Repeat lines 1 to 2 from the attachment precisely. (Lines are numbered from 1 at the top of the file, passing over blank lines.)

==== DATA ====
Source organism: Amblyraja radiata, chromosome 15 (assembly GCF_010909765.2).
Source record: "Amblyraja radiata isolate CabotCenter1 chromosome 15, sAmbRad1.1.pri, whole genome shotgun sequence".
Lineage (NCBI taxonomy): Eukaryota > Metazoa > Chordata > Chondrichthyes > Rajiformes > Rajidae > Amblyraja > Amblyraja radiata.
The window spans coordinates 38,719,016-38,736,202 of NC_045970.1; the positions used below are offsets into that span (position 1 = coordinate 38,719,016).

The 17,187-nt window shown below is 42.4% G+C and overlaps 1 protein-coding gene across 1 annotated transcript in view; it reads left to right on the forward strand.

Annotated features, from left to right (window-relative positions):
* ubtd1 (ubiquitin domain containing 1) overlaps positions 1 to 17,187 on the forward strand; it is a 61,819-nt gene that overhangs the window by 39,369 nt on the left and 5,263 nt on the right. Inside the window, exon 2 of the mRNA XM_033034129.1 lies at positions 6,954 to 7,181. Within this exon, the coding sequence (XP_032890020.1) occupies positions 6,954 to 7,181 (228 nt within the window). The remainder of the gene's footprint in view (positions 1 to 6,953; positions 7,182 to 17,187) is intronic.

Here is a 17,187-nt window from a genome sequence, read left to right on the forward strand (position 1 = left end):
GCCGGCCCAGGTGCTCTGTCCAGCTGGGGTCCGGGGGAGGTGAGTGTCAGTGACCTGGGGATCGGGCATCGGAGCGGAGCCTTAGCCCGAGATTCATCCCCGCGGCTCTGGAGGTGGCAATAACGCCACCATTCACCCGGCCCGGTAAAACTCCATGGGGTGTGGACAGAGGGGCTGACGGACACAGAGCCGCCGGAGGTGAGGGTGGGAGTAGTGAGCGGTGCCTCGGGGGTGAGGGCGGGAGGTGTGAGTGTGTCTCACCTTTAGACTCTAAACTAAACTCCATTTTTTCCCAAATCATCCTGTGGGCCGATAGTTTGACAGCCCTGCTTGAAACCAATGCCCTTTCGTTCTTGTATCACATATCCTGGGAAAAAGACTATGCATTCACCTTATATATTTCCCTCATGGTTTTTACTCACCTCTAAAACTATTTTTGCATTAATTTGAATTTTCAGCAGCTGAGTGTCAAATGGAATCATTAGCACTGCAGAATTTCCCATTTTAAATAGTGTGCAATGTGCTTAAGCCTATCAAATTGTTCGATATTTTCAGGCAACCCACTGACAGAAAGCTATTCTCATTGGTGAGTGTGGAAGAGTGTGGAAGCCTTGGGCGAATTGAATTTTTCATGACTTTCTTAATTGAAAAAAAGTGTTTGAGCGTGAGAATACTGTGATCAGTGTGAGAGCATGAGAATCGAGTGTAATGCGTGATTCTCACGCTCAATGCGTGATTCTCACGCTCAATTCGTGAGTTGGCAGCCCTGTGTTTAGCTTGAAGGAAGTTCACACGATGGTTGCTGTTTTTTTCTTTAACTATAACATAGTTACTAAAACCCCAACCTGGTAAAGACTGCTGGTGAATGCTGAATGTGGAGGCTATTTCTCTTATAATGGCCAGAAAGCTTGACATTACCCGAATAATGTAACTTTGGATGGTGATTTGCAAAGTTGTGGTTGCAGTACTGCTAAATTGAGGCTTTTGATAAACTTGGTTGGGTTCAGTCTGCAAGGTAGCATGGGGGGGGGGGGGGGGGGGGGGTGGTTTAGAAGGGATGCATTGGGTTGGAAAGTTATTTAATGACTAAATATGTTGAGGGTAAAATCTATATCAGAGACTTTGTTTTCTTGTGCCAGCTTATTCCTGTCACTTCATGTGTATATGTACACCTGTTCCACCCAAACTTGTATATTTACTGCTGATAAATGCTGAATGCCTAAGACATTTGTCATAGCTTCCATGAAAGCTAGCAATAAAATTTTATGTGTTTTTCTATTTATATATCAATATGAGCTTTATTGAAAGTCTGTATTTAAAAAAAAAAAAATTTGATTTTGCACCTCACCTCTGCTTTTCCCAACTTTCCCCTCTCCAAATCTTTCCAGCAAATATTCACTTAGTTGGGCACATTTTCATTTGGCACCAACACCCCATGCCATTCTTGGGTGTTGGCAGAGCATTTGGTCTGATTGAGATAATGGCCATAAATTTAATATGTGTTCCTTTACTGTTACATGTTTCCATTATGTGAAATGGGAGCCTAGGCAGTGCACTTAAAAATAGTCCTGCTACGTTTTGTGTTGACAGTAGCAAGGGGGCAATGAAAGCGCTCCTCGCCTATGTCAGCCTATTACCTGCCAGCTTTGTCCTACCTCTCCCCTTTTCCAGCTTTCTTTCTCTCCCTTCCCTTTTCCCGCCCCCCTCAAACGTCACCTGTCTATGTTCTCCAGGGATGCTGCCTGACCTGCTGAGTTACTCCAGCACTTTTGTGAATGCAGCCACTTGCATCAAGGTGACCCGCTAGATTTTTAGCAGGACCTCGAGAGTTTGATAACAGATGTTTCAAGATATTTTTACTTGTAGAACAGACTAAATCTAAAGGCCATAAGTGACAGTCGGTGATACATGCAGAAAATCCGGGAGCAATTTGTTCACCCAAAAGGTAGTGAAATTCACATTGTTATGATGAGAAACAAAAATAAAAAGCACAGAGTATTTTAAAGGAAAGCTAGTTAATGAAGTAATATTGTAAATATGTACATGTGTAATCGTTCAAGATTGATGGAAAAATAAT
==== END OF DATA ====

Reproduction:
Source organism: Amblyraja radiata, chromosome 15 (assembly GCF_010909765.2).
Source record: "Amblyraja radiata isolate CabotCenter1 chromosome 15, sAmbRad1.1.pri, whole genome shotgun sequence".